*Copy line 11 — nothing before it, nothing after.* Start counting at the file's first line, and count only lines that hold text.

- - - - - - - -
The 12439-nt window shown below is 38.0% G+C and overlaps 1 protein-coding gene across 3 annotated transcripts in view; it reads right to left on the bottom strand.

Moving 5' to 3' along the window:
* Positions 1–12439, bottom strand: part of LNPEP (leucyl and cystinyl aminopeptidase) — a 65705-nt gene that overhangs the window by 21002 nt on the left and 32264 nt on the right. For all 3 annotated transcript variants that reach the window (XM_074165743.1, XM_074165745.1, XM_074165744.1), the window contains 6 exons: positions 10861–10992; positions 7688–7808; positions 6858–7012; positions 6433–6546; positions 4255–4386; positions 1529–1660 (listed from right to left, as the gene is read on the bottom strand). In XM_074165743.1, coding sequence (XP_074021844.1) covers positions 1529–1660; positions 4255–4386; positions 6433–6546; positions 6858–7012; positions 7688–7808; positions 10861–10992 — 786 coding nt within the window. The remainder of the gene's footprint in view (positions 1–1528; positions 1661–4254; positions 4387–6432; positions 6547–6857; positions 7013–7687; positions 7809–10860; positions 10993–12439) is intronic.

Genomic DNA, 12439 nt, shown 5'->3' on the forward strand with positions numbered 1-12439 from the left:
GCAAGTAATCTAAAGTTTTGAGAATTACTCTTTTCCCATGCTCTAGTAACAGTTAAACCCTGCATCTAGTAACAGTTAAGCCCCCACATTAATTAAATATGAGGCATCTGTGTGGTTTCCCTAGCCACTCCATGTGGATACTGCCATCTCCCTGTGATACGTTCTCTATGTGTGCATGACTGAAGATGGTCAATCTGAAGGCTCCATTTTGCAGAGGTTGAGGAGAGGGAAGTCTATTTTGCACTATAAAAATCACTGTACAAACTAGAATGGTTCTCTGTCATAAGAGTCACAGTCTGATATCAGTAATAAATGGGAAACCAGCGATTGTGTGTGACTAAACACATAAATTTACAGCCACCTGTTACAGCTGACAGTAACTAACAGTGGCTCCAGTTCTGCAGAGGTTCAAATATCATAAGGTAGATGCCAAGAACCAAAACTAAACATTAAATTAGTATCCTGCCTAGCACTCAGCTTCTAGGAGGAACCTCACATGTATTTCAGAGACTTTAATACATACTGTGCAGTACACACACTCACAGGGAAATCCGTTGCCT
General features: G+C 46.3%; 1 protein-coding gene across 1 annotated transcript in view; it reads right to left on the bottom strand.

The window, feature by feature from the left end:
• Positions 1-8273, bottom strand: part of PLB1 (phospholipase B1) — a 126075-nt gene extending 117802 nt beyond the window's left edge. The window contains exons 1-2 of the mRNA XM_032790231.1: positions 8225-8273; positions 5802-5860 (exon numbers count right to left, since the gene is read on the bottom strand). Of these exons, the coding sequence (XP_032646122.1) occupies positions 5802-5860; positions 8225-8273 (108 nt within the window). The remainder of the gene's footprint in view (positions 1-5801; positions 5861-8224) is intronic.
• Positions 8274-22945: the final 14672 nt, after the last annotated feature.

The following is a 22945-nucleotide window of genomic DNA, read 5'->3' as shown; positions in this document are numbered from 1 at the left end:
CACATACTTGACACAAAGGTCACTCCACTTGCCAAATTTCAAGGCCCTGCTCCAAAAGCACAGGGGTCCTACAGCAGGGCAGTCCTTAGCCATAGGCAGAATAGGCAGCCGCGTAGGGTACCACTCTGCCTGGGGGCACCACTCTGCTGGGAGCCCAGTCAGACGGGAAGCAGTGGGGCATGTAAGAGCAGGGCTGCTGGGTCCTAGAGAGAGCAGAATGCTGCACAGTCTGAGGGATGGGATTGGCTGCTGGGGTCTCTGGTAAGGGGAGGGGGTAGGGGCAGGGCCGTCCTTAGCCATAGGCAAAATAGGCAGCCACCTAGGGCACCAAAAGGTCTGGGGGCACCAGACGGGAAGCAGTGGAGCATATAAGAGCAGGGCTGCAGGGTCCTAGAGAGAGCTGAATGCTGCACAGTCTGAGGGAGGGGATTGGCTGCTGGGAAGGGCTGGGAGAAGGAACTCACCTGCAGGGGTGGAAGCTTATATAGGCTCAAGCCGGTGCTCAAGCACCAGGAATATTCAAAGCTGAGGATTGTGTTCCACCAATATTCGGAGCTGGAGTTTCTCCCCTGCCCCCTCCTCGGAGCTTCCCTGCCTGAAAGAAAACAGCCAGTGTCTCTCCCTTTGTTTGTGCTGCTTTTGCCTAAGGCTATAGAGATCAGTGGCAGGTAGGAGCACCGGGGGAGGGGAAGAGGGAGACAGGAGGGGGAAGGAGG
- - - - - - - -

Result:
CACATACTTGACACAAAGGTCACTCCACTTGCCAAATTTCAAGGCCCTGCTCCAAAAGCACAGGGGTCCTACAGCAGGGCAGTCCTTAGCCATAGGCAGAATAGGCAGCCGCGTAGGGTACCACTCTGCCTGGGGGCACCACTCTGCTGGGAGCCCAGTCAGACGGGAAGCAGTGGGGCATGTAAGAGCAGGGCTGCTGGGTCCTAGAGAGAGCAGAATGCTGCACAGTCTGAGGGATGGGATTGGCTGCTGGGGTCTCTGGTAAGGGGAGGGGGTAGGGGCAGGGCCGTCCTTAGCCATAGGCAAAATAGGCAGCCACCTAGGGCACCAAAAGGTCTGGGGGCACCAGACGGGAAGCAGTGGAGCATATAAGAGCAGGGCTGCAGGGTCCTAGAGAGAGCTGAATGCTGCACAGTCTGAGGGAGGGGATTGGCTGCTGGGAAGGGCTGGGAGAAGGAACTCACCTGCAGGGGTGGAAGCTTATATAGGCTCAAGCCGGTGCTCAAGCACCAGGAATATTCAAAGCTGAGGATTGTGTTCCACCAATATTCGGAGCTGGAGTTTCTCCCCTGCCCCCTCCTCGGAGCTTCCCTGCCTGAAAGAAAACAGCCAGTGTCTCTCCCTTTGTTTGTGCTGCTTTTGCCTAAGGCTATAGAGATCAGTGGCAGGTAGGAGCACCGGGGGAGGGGAAGAGGGAGACAGGAGGGGGAAGGAGG